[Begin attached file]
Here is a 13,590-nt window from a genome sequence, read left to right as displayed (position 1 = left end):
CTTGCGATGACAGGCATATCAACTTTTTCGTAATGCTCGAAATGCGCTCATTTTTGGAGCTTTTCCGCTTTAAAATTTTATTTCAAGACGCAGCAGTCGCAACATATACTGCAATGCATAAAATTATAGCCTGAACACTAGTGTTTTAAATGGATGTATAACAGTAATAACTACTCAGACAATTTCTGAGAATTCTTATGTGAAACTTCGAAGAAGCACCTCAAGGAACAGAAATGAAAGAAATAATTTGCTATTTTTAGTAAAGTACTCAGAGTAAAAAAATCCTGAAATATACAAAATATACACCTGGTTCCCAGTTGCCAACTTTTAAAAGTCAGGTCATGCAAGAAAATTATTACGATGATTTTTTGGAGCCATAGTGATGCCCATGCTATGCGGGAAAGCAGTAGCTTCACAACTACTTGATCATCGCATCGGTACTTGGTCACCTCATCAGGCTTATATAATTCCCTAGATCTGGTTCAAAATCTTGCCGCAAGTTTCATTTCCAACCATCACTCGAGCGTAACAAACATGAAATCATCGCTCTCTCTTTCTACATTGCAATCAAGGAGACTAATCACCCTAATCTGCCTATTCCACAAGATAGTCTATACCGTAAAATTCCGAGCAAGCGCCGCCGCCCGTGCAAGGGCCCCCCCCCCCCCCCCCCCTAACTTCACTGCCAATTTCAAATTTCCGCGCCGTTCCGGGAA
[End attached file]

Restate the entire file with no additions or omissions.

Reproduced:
Here is a 13,590-nt window from a genome sequence, read left to right as displayed (position 1 = left end):
CTTGCGATGACAGGCATATCAACTTTTTCGTAATGCTCGAAATGCGCTCATTTTTGGAGCTTTTCCGCTTTAAAATTTTATTTCAAGACGCAGCAGTCGCAACATATACTGCAATGCATAAAATTATAGCCTGAACACTAGTGTTTTAAATGGATGTATAACAGTAATAACTACTCAGACAATTTCTGAGAATTCTTATGTGAAACTTCGAAGAAGCACCTCAAGGAACAGAAATGAAAGAAATAATTTGCTATTTTTAGTAAAGTACTCAGAGTAAAAAAATCCTGAAATATACAAAATATACACCTGGTTCCCAGTTGCCAACTTTTAAAAGTCAGGTCATGCAAGAAAATTATTACGATGATTTTTTGGAGCCATAGTGATGCCCATGCTATGCGGGAAAGCAGTAGCTTCACAACTACTTGATCATCGCATCGGTACTTGGTCACCTCATCAGGCTTATATAATTCCCTAGATCTGGTTCAAAATCTTGCCGCAAGTTTCATTTCCAACCATCACTCGAGCGTAACAAACATGAAATCATCGCTCTCTCTTTCTACATTGCAATCAAGGAGACTAATCACCCTAATCTGCCTATTCCACAAGATAGTCTATACCGTAAAATTCCGAGCAAGCGCCGCCGCCCGTGCAAGGGCCCCCCCCCCCCCCCCCCCTAACTTCACTGCCAATTTCAAATTTCCGCGCCGTTCCGGGAA